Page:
It is true: the property tax is unfair
A group of angry citizens, “Empower the Taxpayer,” has embarked on a crusade to initiate a measure for a vote of the people on the question of repealing all property taxes in North Dakota. They claim that the property tax is unfair. They are absolutely right.
The property tax is supposed to be levied according to value but defining and establishing value in many parts of North Dakota is not easy. Sometimes it is impossible.
Let’s start with farm property. As our contribution to saving rural America, North Dakota does not tax buildings and homes on farms owned by real farmers. Some city folks think that is unfair. Then in order to reduce taxes on the rest of the farm property, the legislature cooked up an assessment system based on productivity.
This system results in significant differences from one township to the next, a frequent irritant to the farmers on the high side of the township line. They think it is unfair. However, it accomplished what its sponsors intended. Farmland is taxed at half the value of property in urban areas. Some nonfarmers think that is unfair.
Then there are the small towns where homes have no market value. Take my home town of Conway, population 19 and declining. An assessor can go into Conway with the three basic methods for determining value income, cost and market and none of them will work.
Nobody is buying and selling homes in small towns. Consequently, homes have no value in Conway. The assessment gets to be “by gosh, by golly.” Build a new house in a dying town and the value declines 90 per cent before opening the garage door. If any homes in the state are being over-assessed, they are in dying towns. Folks in small towns think that is unfair.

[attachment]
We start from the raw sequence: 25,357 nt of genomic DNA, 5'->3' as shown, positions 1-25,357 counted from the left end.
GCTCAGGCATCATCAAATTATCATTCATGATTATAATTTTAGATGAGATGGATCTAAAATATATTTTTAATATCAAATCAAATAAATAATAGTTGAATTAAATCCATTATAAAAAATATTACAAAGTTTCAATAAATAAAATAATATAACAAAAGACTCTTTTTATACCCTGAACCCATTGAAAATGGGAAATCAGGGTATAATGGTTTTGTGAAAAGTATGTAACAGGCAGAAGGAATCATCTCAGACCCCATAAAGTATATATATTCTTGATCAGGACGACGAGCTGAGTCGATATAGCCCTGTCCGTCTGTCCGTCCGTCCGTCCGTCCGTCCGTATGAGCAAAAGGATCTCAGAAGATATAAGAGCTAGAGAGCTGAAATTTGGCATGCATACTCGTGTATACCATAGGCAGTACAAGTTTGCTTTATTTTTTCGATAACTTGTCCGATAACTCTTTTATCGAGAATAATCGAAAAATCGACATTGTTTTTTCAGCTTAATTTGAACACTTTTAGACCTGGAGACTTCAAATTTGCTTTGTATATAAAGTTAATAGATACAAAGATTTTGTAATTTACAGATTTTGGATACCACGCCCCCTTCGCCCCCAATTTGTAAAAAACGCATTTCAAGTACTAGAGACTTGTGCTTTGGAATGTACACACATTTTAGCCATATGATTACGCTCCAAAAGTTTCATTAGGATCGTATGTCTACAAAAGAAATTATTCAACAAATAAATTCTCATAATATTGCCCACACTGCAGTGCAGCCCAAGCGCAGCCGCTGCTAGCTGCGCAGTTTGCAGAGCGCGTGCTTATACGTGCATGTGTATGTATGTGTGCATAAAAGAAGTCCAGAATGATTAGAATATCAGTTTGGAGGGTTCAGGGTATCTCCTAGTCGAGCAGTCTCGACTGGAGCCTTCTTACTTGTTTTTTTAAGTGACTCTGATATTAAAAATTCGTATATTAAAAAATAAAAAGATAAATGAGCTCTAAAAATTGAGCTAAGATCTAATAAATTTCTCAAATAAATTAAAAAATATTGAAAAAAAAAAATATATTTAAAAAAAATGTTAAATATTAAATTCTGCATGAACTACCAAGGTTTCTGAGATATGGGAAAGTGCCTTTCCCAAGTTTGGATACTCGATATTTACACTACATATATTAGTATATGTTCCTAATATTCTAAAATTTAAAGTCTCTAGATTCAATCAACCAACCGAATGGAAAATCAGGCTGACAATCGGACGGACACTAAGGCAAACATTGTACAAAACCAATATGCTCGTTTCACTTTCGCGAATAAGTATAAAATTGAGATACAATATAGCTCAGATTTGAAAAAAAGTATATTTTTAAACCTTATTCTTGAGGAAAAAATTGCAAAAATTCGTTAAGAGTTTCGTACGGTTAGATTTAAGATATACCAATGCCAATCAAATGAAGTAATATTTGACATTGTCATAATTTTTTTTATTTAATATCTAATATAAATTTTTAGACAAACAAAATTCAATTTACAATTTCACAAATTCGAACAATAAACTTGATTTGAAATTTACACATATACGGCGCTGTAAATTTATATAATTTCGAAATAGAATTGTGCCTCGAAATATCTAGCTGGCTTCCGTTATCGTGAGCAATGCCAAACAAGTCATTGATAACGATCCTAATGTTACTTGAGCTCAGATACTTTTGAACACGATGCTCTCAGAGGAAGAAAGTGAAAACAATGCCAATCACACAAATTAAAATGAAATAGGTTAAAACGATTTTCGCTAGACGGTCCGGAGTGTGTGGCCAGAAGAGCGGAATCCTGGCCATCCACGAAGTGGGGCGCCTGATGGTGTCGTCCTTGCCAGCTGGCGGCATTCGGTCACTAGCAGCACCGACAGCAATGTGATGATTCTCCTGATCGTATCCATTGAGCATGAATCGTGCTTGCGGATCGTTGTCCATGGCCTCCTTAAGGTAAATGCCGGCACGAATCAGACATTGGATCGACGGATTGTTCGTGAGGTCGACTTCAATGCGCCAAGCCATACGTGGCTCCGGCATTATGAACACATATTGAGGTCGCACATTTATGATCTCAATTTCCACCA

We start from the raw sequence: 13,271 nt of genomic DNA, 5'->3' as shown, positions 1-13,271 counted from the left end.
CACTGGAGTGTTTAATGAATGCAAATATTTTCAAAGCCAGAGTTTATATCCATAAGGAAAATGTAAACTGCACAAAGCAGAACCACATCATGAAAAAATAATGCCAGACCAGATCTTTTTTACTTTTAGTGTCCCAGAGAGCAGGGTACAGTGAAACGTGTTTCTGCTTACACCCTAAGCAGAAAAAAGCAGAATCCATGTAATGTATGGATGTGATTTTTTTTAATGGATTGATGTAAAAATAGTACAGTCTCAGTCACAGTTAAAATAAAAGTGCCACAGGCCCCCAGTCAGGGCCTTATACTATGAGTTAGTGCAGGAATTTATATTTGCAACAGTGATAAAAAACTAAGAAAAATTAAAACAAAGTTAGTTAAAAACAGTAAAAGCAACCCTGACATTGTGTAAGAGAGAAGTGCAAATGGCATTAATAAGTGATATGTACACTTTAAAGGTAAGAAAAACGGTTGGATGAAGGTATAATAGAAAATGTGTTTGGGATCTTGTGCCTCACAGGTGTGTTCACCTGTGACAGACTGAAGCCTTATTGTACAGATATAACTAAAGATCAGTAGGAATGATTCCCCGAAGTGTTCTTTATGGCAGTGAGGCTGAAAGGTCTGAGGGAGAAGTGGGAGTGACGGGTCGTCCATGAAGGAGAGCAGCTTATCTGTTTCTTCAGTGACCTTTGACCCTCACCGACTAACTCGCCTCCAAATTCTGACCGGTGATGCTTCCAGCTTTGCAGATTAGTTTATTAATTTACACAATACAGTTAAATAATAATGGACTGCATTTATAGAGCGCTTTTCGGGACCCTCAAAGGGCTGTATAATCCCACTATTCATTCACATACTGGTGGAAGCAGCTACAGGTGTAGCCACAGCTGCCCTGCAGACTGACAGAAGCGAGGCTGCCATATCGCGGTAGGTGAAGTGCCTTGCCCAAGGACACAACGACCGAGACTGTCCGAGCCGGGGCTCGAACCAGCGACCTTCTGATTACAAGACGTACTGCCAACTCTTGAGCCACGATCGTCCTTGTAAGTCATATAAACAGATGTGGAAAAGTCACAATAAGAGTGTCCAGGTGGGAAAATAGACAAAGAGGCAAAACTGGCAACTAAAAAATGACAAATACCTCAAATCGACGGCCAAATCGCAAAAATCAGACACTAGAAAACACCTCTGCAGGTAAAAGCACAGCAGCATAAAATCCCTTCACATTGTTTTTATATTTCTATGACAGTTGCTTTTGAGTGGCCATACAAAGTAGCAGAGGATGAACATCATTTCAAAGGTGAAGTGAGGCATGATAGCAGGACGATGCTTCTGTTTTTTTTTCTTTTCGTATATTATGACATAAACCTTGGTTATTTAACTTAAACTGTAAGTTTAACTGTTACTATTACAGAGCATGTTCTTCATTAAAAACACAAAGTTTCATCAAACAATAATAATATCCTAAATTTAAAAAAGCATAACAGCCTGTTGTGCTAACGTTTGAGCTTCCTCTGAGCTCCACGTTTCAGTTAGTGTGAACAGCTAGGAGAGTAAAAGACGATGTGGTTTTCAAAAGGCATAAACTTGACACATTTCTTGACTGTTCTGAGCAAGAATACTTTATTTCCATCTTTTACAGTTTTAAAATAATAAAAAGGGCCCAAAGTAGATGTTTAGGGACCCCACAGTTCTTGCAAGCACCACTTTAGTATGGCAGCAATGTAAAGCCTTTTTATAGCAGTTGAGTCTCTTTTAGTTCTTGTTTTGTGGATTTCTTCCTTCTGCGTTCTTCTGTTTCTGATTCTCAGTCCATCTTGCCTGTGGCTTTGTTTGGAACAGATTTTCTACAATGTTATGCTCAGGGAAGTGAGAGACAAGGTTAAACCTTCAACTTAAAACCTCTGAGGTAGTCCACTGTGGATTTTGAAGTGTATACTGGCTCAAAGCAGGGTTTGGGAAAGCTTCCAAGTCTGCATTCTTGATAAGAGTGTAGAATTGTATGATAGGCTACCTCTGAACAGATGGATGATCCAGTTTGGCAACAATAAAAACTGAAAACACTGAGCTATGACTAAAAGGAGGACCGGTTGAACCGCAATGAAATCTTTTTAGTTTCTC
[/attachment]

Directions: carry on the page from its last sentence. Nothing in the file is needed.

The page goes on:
The story is different in major cities where professional appraisers have honed their assessing skills. According to market studies conducted by the property tax division of the State Tax Department, valuations in major cities are very accurate. Some city folks think that is unfair.
Empower the Taxpayer has been claiming that as much as 40 per cent of the taxable businesses and homes are not being taxed in some jurisdictions. That is not true anywhere in the state. With hungry local governing boards authorized to add missed property after the assessor is done, there is no chance that parcels of property are being missed.
The state government gets nothing from the property tax. Half of the tax goes for schools; one-fifth for counties; around one-fourth for cities, and the rest for townships and a variety of special districts. Many of these local governments, especially school districts, would collapse without property tax revenue.
The sponsors of this initiative are pretty cavalier about finding new revenue for local governments. They suggest taking money from other taxes and cutting more budgets to replace the $700 million lost. That’s pie in the sky. There isn’t that kind of loose change in the system.
It would take a book as fat as War and Peace to enumerate the many evils of the property tax but we live with it because we can’t live without it. That’s about the only reason.
Omdahl is a UND professor emeritus in political science and a former lieutenant governor of North Dakota.
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